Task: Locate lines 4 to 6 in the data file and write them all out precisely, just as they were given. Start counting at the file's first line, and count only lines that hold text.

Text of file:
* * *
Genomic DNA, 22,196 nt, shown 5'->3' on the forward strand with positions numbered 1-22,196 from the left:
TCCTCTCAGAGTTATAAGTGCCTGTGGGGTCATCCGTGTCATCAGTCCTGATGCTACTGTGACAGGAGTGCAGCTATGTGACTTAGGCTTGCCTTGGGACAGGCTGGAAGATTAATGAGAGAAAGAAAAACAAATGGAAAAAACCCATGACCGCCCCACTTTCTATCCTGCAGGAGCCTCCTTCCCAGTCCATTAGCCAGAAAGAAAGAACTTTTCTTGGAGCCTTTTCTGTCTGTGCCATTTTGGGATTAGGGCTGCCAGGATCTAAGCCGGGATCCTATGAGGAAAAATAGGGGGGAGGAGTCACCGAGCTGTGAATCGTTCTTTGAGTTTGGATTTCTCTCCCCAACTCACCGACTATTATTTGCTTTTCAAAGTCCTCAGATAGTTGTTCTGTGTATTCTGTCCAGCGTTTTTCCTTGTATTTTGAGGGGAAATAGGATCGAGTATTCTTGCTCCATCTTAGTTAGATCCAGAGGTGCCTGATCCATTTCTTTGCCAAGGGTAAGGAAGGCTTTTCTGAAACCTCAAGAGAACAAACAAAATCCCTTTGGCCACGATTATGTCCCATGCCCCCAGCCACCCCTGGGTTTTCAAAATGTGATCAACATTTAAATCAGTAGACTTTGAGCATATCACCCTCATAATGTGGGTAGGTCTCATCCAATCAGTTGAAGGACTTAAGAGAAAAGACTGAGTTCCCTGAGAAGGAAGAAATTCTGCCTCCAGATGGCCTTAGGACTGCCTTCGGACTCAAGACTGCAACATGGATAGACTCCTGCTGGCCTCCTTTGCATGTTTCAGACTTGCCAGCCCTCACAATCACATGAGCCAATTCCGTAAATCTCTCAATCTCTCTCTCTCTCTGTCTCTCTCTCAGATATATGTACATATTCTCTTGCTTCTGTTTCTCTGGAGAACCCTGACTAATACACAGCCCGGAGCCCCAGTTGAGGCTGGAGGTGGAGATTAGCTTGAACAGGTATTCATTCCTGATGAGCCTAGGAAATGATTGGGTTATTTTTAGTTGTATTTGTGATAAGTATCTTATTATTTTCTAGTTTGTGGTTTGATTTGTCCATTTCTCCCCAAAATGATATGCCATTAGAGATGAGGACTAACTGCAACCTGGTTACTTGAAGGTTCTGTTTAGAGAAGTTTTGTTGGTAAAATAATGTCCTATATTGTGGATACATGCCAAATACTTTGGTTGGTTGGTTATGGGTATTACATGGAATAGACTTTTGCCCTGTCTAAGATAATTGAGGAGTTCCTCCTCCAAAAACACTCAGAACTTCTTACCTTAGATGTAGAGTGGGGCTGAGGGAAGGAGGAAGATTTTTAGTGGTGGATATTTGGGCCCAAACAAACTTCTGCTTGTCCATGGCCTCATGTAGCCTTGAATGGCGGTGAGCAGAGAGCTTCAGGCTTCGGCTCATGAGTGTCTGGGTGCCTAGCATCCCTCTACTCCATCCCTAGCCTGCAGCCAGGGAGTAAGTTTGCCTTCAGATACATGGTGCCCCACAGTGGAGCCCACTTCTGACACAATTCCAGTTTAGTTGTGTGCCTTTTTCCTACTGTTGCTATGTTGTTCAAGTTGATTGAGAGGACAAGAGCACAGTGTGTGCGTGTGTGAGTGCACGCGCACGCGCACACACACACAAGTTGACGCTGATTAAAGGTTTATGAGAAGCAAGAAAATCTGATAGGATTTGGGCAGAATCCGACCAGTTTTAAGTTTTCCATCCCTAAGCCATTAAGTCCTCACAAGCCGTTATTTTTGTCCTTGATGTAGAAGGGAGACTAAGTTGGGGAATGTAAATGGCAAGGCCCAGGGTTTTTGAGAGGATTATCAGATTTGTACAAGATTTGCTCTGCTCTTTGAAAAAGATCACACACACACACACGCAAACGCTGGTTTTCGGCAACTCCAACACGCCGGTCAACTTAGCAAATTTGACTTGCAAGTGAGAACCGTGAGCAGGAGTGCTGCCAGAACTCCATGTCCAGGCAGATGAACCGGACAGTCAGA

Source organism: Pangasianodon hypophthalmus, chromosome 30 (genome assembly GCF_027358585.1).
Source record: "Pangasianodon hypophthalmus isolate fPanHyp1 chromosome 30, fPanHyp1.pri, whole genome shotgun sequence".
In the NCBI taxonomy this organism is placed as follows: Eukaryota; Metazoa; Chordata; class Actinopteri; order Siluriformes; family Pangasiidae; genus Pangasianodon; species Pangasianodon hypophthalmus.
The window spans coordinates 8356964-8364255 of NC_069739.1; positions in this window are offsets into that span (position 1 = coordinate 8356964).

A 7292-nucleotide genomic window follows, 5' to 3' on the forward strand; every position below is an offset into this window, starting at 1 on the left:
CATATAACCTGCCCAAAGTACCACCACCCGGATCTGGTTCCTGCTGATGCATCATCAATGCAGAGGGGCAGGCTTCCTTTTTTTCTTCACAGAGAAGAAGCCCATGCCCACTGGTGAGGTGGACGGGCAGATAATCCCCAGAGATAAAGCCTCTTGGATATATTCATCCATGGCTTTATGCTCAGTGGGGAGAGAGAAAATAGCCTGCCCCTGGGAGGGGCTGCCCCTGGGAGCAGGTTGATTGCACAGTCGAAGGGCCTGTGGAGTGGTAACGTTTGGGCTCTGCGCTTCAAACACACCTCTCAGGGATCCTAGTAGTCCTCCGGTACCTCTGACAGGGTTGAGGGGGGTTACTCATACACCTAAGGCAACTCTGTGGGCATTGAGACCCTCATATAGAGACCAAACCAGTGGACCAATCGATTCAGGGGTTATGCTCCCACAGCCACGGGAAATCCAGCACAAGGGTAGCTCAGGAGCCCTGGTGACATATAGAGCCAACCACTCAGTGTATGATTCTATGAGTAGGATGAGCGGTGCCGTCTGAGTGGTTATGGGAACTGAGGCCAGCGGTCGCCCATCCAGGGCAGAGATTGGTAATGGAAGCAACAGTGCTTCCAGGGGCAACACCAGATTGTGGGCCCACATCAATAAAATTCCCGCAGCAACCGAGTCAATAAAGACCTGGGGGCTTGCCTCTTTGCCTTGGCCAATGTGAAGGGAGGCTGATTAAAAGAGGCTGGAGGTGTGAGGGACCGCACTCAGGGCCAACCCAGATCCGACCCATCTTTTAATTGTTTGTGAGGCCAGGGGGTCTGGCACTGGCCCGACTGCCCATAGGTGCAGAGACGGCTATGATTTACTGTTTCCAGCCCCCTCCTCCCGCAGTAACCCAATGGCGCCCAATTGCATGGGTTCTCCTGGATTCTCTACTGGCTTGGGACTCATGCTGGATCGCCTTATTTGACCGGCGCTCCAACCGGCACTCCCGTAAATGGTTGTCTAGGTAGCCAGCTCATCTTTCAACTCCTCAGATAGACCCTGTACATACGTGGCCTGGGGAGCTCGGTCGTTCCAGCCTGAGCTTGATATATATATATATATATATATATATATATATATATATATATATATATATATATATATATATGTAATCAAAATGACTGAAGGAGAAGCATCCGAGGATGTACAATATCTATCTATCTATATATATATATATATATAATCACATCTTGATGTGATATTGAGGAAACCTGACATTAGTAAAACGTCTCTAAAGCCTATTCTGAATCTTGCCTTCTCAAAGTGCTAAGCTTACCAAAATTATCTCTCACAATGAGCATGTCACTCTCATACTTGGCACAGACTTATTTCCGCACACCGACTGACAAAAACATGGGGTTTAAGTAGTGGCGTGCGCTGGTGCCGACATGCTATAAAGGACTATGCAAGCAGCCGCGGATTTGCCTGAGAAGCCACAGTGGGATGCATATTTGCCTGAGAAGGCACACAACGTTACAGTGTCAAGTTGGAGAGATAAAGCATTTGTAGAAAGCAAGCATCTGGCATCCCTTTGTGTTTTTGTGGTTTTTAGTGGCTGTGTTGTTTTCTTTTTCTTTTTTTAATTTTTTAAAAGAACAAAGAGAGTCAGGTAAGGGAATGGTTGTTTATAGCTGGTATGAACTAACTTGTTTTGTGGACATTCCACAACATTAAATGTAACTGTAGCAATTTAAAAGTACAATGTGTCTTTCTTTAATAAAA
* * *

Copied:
Source record: "Pangasianodon hypophthalmus isolate fPanHyp1 chromosome 30, fPanHyp1.pri, whole genome shotgun sequence".
In the NCBI taxonomy this organism is placed as follows: Eukaryota; Metazoa; Chordata; class Actinopteri; order Siluriformes; family Pangasiidae; genus Pangasianodon; species Pangasianodon hypophthalmus.
The window spans coordinates 8356964-8364255 of NC_069739.1; positions in this window are offsets into that span (position 1 = coordinate 8356964).